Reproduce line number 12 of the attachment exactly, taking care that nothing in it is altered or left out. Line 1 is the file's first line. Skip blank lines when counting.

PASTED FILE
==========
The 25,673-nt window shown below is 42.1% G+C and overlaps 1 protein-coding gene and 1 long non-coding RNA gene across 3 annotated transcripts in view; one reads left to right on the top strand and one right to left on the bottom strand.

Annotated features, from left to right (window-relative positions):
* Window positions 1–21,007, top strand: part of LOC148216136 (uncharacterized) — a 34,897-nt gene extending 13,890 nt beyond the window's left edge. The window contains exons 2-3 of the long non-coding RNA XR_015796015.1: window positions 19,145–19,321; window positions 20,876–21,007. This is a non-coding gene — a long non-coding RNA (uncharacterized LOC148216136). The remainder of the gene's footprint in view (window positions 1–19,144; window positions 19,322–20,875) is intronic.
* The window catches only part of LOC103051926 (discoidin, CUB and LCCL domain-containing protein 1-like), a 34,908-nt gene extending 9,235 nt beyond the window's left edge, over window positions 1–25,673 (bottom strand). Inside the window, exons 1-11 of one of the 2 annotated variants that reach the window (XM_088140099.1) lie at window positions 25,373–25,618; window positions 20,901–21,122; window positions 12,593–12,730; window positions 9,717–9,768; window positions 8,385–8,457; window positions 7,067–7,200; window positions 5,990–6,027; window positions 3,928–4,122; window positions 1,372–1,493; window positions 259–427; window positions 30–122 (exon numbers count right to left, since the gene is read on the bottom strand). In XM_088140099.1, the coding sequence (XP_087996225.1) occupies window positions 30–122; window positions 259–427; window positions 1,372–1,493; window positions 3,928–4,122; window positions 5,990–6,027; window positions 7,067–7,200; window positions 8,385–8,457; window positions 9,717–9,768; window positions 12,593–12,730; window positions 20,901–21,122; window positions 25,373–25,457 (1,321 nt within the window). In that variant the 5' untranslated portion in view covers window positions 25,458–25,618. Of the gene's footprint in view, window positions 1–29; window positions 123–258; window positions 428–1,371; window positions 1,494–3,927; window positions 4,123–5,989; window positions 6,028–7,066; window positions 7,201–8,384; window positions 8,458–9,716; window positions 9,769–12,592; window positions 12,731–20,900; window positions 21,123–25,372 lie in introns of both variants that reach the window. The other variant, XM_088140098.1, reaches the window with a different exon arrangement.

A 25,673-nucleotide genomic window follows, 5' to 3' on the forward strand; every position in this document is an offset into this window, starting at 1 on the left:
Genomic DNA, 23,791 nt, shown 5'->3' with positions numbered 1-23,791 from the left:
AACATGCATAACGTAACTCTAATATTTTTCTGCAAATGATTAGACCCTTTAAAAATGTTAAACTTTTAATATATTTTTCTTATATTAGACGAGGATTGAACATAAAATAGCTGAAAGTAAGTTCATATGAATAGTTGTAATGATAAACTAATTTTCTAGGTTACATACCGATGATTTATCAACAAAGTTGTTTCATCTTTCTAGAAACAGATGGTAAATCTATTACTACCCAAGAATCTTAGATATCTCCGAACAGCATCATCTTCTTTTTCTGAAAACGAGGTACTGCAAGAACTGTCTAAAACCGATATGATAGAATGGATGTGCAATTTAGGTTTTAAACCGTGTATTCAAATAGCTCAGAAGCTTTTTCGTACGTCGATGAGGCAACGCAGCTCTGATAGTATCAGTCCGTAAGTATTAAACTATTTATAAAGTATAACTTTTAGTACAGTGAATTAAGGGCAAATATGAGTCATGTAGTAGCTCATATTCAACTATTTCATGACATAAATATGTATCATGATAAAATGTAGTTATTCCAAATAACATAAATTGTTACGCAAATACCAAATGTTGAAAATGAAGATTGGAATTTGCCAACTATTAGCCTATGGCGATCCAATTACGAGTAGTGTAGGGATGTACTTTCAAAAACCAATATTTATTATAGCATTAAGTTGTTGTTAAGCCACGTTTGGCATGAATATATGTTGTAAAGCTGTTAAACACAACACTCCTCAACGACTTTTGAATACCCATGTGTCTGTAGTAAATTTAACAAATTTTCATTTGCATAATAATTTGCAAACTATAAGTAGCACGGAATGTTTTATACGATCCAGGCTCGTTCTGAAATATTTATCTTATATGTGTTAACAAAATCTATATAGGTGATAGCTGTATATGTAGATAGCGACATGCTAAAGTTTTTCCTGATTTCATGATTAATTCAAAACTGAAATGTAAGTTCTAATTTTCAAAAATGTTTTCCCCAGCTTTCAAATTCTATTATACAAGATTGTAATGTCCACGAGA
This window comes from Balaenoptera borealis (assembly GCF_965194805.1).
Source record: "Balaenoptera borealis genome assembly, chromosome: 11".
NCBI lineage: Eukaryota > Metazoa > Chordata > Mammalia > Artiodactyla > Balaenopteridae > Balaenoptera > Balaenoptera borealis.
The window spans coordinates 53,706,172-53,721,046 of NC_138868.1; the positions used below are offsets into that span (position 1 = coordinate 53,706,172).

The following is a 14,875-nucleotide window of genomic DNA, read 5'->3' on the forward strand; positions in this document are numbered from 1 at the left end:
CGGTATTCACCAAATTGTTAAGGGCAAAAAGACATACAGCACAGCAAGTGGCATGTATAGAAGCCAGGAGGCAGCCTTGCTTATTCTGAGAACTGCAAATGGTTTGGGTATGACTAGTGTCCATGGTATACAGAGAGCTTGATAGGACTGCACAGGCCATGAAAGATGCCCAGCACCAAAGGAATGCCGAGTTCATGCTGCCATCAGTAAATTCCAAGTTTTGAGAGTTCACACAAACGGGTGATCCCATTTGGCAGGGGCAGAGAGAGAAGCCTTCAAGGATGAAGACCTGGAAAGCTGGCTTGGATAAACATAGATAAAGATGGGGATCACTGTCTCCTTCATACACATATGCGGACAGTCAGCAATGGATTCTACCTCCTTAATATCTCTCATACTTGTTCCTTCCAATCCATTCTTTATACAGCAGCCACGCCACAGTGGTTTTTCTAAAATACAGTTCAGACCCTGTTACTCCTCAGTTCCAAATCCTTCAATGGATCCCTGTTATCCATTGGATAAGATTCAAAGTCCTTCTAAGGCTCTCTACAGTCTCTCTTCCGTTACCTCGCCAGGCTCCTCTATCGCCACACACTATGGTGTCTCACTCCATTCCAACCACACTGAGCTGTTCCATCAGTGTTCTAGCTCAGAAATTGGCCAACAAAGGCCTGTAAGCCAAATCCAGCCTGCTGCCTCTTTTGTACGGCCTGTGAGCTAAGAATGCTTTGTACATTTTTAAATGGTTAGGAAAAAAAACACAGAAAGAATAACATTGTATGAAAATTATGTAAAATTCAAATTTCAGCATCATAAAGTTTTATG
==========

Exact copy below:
The following is a 14,875-nucleotide window of genomic DNA, read 5'->3' on the forward strand; positions in this document are numbered from 1 at the left end: